Detail of a manumission document from the archives of the Morris-Jumel Mansion.
Detail of a manumission document from the archives of the Morris-Jumel Mansion, currently on exhibit at the house.
History buffs, don't miss a summer exhibit at the Morris-Jumel Mansion that has slipped in under the radar screen. It explores the subject of slavery in eighteenth- and early nineteenth-century New York through the lens of documents from the house's archives. One of the most interesting items is a paper promising freedom to a slave named Jack. His owner was a free black man, William Waldron—son of a Dutch-American father and enslaved mother. Waldron, like his father, became a farmer in Harlem who depended on slave labor—as did so many New York landowners in the eighteenth century. The document is a reminder that New York slaveholders were a more diverse group than we might think.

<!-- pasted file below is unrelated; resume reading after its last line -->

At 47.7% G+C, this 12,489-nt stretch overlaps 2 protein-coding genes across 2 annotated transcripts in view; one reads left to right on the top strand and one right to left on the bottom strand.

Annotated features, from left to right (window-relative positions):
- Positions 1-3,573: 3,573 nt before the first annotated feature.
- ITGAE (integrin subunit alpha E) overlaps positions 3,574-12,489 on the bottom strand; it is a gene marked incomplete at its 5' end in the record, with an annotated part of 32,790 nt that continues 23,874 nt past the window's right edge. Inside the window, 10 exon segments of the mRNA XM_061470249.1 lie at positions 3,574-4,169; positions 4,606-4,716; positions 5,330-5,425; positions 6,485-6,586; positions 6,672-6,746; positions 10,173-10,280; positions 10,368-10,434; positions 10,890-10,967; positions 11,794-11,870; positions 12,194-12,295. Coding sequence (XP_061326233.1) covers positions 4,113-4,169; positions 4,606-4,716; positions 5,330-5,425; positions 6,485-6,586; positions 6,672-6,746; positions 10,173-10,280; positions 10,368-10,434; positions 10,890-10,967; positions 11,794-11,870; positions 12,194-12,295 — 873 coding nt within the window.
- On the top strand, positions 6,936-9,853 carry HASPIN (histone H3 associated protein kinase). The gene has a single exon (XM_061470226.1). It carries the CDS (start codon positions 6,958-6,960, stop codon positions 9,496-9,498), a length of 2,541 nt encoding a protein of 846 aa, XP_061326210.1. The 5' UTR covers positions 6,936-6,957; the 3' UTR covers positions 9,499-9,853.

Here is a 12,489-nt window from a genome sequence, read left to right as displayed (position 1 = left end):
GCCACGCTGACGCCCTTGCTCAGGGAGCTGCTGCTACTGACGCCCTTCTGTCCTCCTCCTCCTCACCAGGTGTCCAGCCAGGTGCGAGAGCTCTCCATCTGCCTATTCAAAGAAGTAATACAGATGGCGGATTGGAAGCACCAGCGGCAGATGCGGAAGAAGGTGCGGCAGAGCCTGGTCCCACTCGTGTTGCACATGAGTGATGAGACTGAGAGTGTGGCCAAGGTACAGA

The exhibit, titled Cuffee Philipse: A Legacy in Documents, was organized by
former Morris-Jumel Mansion archivist Emilie Lauren Gruchow.